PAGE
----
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3.7 Cameras

A camera in Geomview is the object that corresponds to a camera window. By default there is only one camera, but it is possible to have as many as you want. You can control certain aspects of the way the world is drawn in each camera window via the Cameras panel.


Figure 3.8: The Cameras Panel.

If the target object is a camera, the Cameras panel affects that camera. If the target object is not a camera, the Cameras panel affects the current camera. The current camera is the camera of the window that the mouse cursor is in, or was in most recently if the cursor is not in a camera window. Thus, if you use the keyboard shortcuts for the actions in the Cameras panel while the cursor is in a camera window, the actions apply to that camera, unless you have explicitly selected another camera.

To create new camera windows, use the v+ keyboard shortcut, or see the File menu on the Main panel.

Normally, geomview windows are double-buffered: geomview draws the next picture into a hidden window, then switches buffers to make it visible all at once. On many systems, the memory for the hidden buffer comes from stealing half the bits in each screen pixel, reducing the color resolution. When single-buffering is enabled, the window flickers as each scene is being drawn, but you may get smoother images with reduced grainy dithering artifacts. Single-buffering is possible if Geomview is compiled with GL or OpenGL, but not with plain-X graphics.
Many displays offer less than the 24 bits per pixel (8 bits each of red, green, and blue) conventionally needed to show smooth gradations of color. When trying to show a color not accurately available on the display, Geomview normally dithers, choosing pixel colors sometimes brighter, sometimes darker than the desired value, so that the average color over an area is a better approximation to the true color than a single pixel could be. Effectively this loses spatial resolution to gain color resolution. This isn't always desirable, though. Turning Dither off gives less grainy, but less accurately colored, images.
Software Shading
This button controls whether Geomview does shading calculations in software. The default is to let the hardware handle them, and in Euclidean space this is almost certainly best because it is faster. In hyperbolic and spherical space, however, the shading calculations that the hardware does are incorrect. Click this button to turn on correct but slower software shading.
Background Color
This button brings up a color chooser which you can use to set the background color of the camera's window.
This browser lets you pick between perspective and orthogonal projection for this camera.
Near clip
This determines the distance in world coordinates of the near clipping plane from the eye point. It must be a positive number.
Far clip
This determines the distance in world coordinates of the far clipping plane from the eye point. It must be a positive number and in general should be larger than the Near clip value.
This is the camera's field of view, measured in its shorter direction. In perspective mode, it is an angle in degrees. In orthographic mode, it is the linear size of the field of view. This number can be modified with the mouse in Cam Zoom mode.
Focal Length
The focal length is intended to suggest the distance from the camera to an imaginary plane of interest. Its value is used when switching between orthographic and perspective views (and during stereo viewing), so as to preserve apparent size of objects lying at the focal distance from the camera. Focal length also affects interpretation of mouse-based translational motions. Speed of forward motion (in translate, fly and orbit modes) is proportional to focal length; and objects lying at the focal distance from the camera translate laterally at the same rate as the mouse cursor. Finally, in N-D projection mode, cameras are displaced back by the focal distance from the 3-D projection of the world origin.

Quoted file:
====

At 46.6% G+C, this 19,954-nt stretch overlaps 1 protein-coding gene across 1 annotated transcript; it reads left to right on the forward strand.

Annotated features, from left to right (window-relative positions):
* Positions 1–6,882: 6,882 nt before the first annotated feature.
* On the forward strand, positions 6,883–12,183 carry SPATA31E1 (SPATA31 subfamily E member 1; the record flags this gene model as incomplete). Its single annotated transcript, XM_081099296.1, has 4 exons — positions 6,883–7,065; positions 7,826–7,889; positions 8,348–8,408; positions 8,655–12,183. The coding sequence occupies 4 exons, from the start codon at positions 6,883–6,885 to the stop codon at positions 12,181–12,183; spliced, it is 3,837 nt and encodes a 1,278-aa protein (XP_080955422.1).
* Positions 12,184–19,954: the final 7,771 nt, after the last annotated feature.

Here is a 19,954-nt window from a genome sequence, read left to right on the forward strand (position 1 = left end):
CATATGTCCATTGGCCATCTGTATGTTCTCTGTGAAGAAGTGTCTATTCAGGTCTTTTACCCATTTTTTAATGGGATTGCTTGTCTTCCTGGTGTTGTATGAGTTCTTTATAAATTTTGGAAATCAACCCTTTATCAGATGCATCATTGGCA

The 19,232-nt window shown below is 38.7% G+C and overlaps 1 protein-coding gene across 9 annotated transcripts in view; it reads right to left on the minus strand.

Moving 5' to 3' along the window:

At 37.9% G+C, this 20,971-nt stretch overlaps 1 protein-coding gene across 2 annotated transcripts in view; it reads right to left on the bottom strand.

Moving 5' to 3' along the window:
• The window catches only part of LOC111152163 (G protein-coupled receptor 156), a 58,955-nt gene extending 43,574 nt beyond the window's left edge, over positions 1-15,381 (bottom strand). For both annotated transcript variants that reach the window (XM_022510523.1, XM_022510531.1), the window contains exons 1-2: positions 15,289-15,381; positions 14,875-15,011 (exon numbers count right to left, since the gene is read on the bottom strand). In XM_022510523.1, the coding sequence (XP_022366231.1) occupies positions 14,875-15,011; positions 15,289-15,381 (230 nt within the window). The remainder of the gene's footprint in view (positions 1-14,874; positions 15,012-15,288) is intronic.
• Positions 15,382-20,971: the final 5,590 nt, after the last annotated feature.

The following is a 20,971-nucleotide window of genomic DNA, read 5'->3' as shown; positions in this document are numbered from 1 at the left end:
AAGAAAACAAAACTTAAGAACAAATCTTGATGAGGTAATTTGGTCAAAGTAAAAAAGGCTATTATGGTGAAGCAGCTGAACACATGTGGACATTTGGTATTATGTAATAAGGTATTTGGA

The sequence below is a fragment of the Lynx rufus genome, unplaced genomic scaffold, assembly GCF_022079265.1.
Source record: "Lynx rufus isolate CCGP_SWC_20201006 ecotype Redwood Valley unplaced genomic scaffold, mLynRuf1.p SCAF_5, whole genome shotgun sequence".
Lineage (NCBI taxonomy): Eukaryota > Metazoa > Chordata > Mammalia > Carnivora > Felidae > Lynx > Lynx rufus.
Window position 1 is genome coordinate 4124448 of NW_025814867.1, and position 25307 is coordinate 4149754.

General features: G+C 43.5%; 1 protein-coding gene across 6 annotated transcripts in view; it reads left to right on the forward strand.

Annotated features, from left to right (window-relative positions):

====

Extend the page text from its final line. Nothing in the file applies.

Lines Closer
This number has to do with the way lines are drawn. Normally Geomview's z-buffering algorithm can get confused when drawing lines that lie exactly on surfaces (such as the edges of an object); due to machine round-off error, sometimes the lines appear to be in front of the surface and sometimes they appear behind it. The Lines Closer value is a fudge factor — Geomview nudges all the lines that it draws closer to the camera by this amount. The number should be a small integer; try 5 or 10. 0 turns this feature off completely. Choosing too large a value will make lines visible even though they should be hidden.
This determines the model used to draw the world. It is most useful in hyperbolic and spherical spaces. You probably don't need to touch this browser if you stay in Euclidean space. For more information about these models, see Non-Euclidean Geometry.
This is the default model and represents the natural view from inside the space.
The projective model of hyperbolic and spherical space. Geoms move under isometries of the space, and cameras move by Euclidean motions. By default in the projective model, the Euclidean unit sphere is drawn. In hyperbolic space this is the sphere at infinity. In Euclidean space the projective model is the same as the virtual model except that the sphere is drawn by default.
The conformal model of hyperbolic and spherical space. Geoms move under isometries of the space, and cameras move by Euclidean motions. In Euclidean space, the conformal model amounts to inverting everything in the unit sphere.

Draw Sphere
This controls whether Geomview draws the unit sphere. By default the unit sphere appears in the projective and conformal models. In hyperbolic space this is the sphere at infinity. In spherical space it is the equatorial sphere.
This button dismisses the Cameras panel.